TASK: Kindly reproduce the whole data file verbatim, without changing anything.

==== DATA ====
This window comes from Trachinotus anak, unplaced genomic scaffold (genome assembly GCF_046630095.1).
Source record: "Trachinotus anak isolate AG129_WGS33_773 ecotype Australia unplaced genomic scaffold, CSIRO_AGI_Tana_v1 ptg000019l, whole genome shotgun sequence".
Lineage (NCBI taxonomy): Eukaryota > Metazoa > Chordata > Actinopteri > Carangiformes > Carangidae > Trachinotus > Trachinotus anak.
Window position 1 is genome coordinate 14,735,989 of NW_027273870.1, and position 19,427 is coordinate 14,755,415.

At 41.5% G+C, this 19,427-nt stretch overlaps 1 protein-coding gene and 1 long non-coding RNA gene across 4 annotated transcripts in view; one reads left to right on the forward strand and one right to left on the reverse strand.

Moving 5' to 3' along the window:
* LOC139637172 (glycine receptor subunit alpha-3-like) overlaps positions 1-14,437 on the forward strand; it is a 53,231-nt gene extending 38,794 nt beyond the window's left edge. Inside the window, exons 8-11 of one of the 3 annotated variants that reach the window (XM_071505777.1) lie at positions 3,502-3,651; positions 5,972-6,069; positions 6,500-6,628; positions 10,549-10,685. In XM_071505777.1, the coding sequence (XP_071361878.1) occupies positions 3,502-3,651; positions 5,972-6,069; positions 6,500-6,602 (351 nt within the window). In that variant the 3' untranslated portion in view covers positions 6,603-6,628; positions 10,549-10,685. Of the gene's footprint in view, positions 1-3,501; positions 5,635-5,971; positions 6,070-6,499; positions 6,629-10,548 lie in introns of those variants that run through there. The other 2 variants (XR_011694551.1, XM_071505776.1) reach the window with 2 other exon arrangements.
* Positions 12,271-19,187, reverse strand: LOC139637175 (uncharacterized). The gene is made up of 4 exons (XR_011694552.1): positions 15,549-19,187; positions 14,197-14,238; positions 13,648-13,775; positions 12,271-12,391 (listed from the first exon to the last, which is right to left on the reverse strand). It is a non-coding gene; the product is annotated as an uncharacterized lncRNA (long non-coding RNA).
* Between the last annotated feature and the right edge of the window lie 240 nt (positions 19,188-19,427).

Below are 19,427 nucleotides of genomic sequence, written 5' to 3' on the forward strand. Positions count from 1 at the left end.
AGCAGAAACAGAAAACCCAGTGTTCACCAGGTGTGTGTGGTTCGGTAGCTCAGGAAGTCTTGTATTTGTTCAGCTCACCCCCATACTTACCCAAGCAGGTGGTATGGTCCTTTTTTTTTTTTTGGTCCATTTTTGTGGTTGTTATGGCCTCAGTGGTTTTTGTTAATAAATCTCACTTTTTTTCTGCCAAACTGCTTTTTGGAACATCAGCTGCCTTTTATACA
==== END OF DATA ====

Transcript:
This window comes from Trachinotus anak, unplaced genomic scaffold (genome assembly GCF_046630095.1).
Source record: "Trachinotus anak isolate AG129_WGS33_773 ecotype Australia unplaced genomic scaffold, CSIRO_AGI_Tana_v1 ptg000019l, whole genome shotgun sequence".
Lineage (NCBI taxonomy): Eukaryota > Metazoa > Chordata > Actinopteri > Carangiformes > Carangidae > Trachinotus > Trachinotus anak.
Window position 1 is genome coordinate 14,735,989 of NW_027273870.1, and position 19,427 is coordinate 14,755,415.

At 41.5% G+C, this 19,427-nt stretch overlaps 1 protein-coding gene and 1 long non-coding RNA gene across 4 annotated transcripts in view; one reads left to right on the forward strand and one right to left on the reverse strand.

Moving 5' to 3' along the window:
* LOC139637172 (glycine receptor subunit alpha-3-like) overlaps positions 1-14,437 on the forward strand; it is a 53,231-nt gene extending 38,794 nt beyond the window's left edge. Inside the window, exons 8-11 of one of the 3 annotated variants that reach the window (XM_071505777.1) lie at positions 3,502-3,651; positions 5,972-6,069; positions 6,500-6,628; positions 10,549-10,685. In XM_071505777.1, the coding sequence (XP_071361878.1) occupies positions 3,502-3,651; positions 5,972-6,069; positions 6,500-6,602 (351 nt within the window). In that variant the 3' untranslated portion in view covers positions 6,603-6,628; positions 10,549-10,685. Of the gene's footprint in view, positions 1-3,501; positions 5,635-5,971; positions 6,070-6,499; positions 6,629-10,548 lie in introns of those variants that run through there. The other 2 variants (XR_011694551.1, XM_071505776.1) reach the window with 2 other exon arrangements.
* Positions 12,271-19,187, reverse strand: LOC139637175 (uncharacterized). The gene is made up of 4 exons (XR_011694552.1): positions 15,549-19,187; positions 14,197-14,238; positions 13,648-13,775; positions 12,271-12,391 (listed from the first exon to the last, which is right to left on the reverse strand). It is a non-coding gene; the product is annotated as an uncharacterized lncRNA (long non-coding RNA).
* Between the last annotated feature and the right edge of the window lie 240 nt (positions 19,188-19,427).

Below are 19,427 nucleotides of genomic sequence, written 5' to 3' on the forward strand. Positions count from 1 at the left end.
AGCAGAAACAGAAAACCCAGTGTTCACCAGGTGTGTGTGGTTCGGTAGCTCAGGAAGTCTTGTATTTGTTCAGCTCACCCCCATACTTACCCAAGCAGGTGGTATGGTCCTTTTTTTTTTTTTGGTCCATTTTTGTGGTTGTTATGGCCTCAGTGGTTTTTGTTAATAAATCTCACTTTTTTTCTGCCAAACTGCTTTTTGGAACATCAGCTGCCTTTTATACA